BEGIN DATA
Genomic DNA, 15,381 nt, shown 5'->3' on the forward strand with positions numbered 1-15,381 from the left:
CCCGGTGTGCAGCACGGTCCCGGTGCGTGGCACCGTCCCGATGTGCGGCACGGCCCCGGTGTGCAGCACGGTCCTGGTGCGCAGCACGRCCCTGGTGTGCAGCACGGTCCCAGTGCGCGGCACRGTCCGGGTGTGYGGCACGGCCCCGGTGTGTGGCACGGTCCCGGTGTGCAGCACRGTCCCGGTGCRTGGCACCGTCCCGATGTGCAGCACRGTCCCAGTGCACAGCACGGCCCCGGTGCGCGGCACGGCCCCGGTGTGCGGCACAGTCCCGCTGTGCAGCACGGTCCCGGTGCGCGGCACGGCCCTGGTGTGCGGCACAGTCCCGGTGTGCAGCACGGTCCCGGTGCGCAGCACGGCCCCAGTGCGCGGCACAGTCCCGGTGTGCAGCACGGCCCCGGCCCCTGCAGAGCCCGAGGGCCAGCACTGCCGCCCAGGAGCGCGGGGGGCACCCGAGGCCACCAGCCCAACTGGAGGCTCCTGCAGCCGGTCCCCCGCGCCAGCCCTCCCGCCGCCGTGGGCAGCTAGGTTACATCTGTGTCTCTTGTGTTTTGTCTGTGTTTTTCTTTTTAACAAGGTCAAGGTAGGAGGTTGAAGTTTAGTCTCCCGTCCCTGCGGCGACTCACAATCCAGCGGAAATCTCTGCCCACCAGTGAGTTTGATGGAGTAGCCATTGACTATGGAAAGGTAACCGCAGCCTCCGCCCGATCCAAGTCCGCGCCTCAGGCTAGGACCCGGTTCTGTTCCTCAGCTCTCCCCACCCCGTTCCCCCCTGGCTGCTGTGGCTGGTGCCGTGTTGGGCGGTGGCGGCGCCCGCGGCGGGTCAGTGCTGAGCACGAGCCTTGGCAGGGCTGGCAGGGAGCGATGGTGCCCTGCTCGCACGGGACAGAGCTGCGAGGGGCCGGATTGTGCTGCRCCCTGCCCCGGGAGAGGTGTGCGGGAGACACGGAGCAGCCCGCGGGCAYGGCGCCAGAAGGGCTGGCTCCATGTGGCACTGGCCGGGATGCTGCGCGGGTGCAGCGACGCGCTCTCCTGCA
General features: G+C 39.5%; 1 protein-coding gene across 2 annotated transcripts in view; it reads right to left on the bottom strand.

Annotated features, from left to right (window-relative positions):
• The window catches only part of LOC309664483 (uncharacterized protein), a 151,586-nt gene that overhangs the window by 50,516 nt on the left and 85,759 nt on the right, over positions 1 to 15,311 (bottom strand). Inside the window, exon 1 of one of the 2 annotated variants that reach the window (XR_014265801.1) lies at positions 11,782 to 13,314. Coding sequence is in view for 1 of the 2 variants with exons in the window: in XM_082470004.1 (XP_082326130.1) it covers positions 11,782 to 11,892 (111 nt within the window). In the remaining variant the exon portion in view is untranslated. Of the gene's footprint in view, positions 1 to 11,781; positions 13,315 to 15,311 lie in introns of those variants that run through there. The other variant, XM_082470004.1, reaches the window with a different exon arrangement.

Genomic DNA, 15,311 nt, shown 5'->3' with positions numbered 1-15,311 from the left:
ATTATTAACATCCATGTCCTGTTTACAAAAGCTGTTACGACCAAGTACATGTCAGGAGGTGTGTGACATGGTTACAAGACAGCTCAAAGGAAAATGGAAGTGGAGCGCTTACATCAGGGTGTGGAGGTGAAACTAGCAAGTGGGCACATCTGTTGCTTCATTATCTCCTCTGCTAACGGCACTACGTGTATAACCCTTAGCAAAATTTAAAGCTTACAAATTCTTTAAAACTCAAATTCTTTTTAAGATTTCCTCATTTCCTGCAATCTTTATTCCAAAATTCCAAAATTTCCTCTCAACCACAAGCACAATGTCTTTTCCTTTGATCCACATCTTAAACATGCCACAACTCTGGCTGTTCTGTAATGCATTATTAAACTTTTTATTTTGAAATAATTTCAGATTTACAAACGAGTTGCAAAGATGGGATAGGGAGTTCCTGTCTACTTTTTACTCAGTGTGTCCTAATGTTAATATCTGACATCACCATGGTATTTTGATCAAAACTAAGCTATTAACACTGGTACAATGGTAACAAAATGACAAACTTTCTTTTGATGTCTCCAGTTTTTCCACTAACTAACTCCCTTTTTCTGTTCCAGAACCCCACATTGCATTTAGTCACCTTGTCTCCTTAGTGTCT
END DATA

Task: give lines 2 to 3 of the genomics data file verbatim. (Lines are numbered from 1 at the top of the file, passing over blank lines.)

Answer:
CCCGGTGTGCAGCACGGTCCCGGTGCGTGGCACCGTCCCGATGTGCGGCACGGCCCCGGTGTGCAGCACGGTCCTGGTGCGCAGCACGRCCCTGGTGTGCAGCACGGTCCCAGTGCGCGGCACRGTCCGGGTGTGYGGCACGGCCCCGGTGTGTGGCACGGTCCCGGTGTGCAGCACRGTCCCGGTGCRTGGCACCGTCCCGATGTGCAGCACRGTCCCAGTGCACAGCACGGCCCCGGTGCGCGGCACGGCCCCGGTGTGCGGCACAGTCCCGCTGTGCAGCACGGTCCCGGTGCGCGGCACGGCCCTGGTGTGCGGCACAGTCCCGGTGTGCAGCACGGTCCCGGTGCGCAGCACGGCCCCAGTGCGCGGCACAGTCCCGGTGTGCAGCACGGCCCCGGCCCCTGCAGAGCCCGAGGGCCAGCACTGCCGCCCAGGAGCGCGGGGGGCACCCGAGGCCACCAGCCCAACTGGAGGCTCCTGCAGCCGGTCCCCCGCGCCAGCCCTCCCGCCGCCGTGGGCAGCTAGGTTACATCTGTGTCTCTTGTGTTTTGTCTGTGTTTTTCTTTTTAACAAGGTCAAGGTAGGAGGTTGAAGTTTAGTCTCCCGTCCCTGCGGCGACTCACAATCCAGCGGAAATCTCTGCCCACCAGTGAGTTTGATGGAGTAGCCATTGACTATGGAAAGGTAACCGCAGCCTCCGCCCGATCCAAGTCCGCGCCTCAGGCTAGGACCCGGTTCTGTTCCTCAGCTCTCCCCACCCCGTTCCCCCCTGGCTGCTGTGGCTGGTGCCGTGTTGGGCGGTGGCGGCGCCCGCGGCGGGTCAGTGCTGAGCACGAGCCTTGGCAGGGCTGGCAGGGAGCGATGGTGCCCTGCTCGCACGGGACAGAGCTGCGAGGGGCCGGATTGTGCTGCRCCCTGCCCCGGGAGAGGTGTGCGGGAGACACGGAGCAGCCCGCGGGCAYGGCGCCAGAAGGGCTGGCTCCATGTGGCACTGGCCGGGATGCTGCGCGGGTGCAGCGACGCGCTCTCCTGCA
General features: G+C 39.5%; 1 protein-coding gene across 2 annotated transcripts in view; it reads right to left on the bottom strand.